We understand that money has to made out of most of the beautiful places in Thailand. But we wonder if it will be wise to rebuild Phi Phi island as a tourists resort with hotels, bars, a "nightlife" and what not.
We have visited the - then - tropical paradise of Phi Phi between 5 and 10 years ago. Then it was an island with hardly any touristic aims. There were two sets of bungalows near the beaches and one or two restaurants. That was all, as far as tourism was concerned. There were woods, beaches and unspoilt land. The island was popular then with day tourists from Phuket and Krabi. Local people could make money from them. In the afternoon the tourists left again and peace returned. Nature was preserved reasonably well then.
The first wave of destruction of nature on Phi Phi came with the making of the - not very well received - Hollywood movie "The Beach". After that, most of the natural beauty of Phi Phi was replaced by concrete and bricks, "to please the tourists" and to make more money. Never mind about the natural beauty. Man can create artificial beauty, that should do, if money has to be made. Most of this "man made beauty" has now been faded away. Wouldn't it be a wise idea to reconsider the position of the island and would day-tourism not be a better destination than to spoil this tropical paradise again? We do believe so! (Source for the first part: BBC News).


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Dengue fever in Phuket

Posted by hasekamp on 25 March 2005 at 17:21 PM
A report by the state-run Thai News Agency (TNA) reported on March 23 that almost 100 people a month are now seeking treatment for dengue fever. However, the Chief Of Phuket Provincial Health Office (PPHO), today denied these media reports, saying that only half that number had been confirmed as having the disease (which in pour opinion nevertheless is alarming!). PPHO said that dengue fever has been spreading since the beginning of the year. About 100 people report themselves as possible cases, PPHO said. But there have been only 50 confirmed cases, with none of them serious and no deaths, the organization says. Whatever is true, even the lower PPHO number of confirmed cases is still more than double the total number of confirmed cases in the whole of last year. Last year there were about 20 cases of dengue fever in Phuket province. PPHO is now taking steps to prevent an outbreak of dengue fever, mainly consisting of educational tools. (Source: The Phuket Gazette)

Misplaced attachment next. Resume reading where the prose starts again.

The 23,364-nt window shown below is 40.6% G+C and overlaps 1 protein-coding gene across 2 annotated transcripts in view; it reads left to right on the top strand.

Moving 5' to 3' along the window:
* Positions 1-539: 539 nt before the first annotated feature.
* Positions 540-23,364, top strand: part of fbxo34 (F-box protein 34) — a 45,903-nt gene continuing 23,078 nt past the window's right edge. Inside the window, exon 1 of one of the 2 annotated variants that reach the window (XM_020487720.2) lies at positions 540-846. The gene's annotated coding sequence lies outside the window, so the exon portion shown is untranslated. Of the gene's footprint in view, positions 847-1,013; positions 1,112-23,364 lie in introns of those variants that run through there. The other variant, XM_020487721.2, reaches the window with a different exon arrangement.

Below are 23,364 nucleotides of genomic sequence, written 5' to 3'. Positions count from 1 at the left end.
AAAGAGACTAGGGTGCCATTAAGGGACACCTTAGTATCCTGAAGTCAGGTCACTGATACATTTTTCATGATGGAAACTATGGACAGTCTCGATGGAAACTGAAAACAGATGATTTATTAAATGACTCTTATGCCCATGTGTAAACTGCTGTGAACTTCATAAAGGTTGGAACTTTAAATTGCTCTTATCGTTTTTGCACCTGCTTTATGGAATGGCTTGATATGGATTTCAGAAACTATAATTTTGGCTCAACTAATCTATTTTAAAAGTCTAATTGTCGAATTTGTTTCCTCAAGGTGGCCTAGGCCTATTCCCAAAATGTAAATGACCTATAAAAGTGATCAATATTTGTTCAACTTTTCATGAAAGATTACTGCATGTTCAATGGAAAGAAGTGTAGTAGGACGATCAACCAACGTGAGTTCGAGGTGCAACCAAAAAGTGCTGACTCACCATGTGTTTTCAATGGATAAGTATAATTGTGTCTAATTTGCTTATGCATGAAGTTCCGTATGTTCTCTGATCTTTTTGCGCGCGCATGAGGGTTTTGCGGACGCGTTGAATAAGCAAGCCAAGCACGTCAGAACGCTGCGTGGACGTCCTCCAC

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Artificial rain was successful

Posted by hasekamp on 23 March 2005 at 10:58 AM
The nationwide efforts to create artificial rain yesterday were mostly successful, with rain falling in 10 provinces in the North and Northeast, according to Agriculture and Cooperatives Minister. Initial reports from rain-making centres said rain fell in Nakhon Ratchasima, Sakon Nakhon, Nakhon Phanom, Ubon Ratchathani, Petchaburi, Rayong, Nakhon Nayok, Chonburi and Prachinburi, the Miniter said. However, efforts to create artificial rain had to be postponed in the South due to malfunctioned aircraft. But in the South - at least in Phuket province - natural rain seems to be coming already. (Source: The Nation)


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Prices go up

Posted by hasekamp on 23 March 2005 at 10:53 AM
Yesterday's in Thailand the diesel price increased three-baht. Immediately after that a chorus of announcements of higher prices by transport operators and goods manufacturers could be heard, with calls for help from the fisheries and tourism sectors, while the government has announced no price-control measures. The diesel increase, decided by Prime Minister Thaksin Shinawatra yesterday and effective from midnight, also touched off chaos at petrol stations across the country, with motorists who rushed to fill their tanks having to wait in long queues only to be told later the pumps had run out of diesel.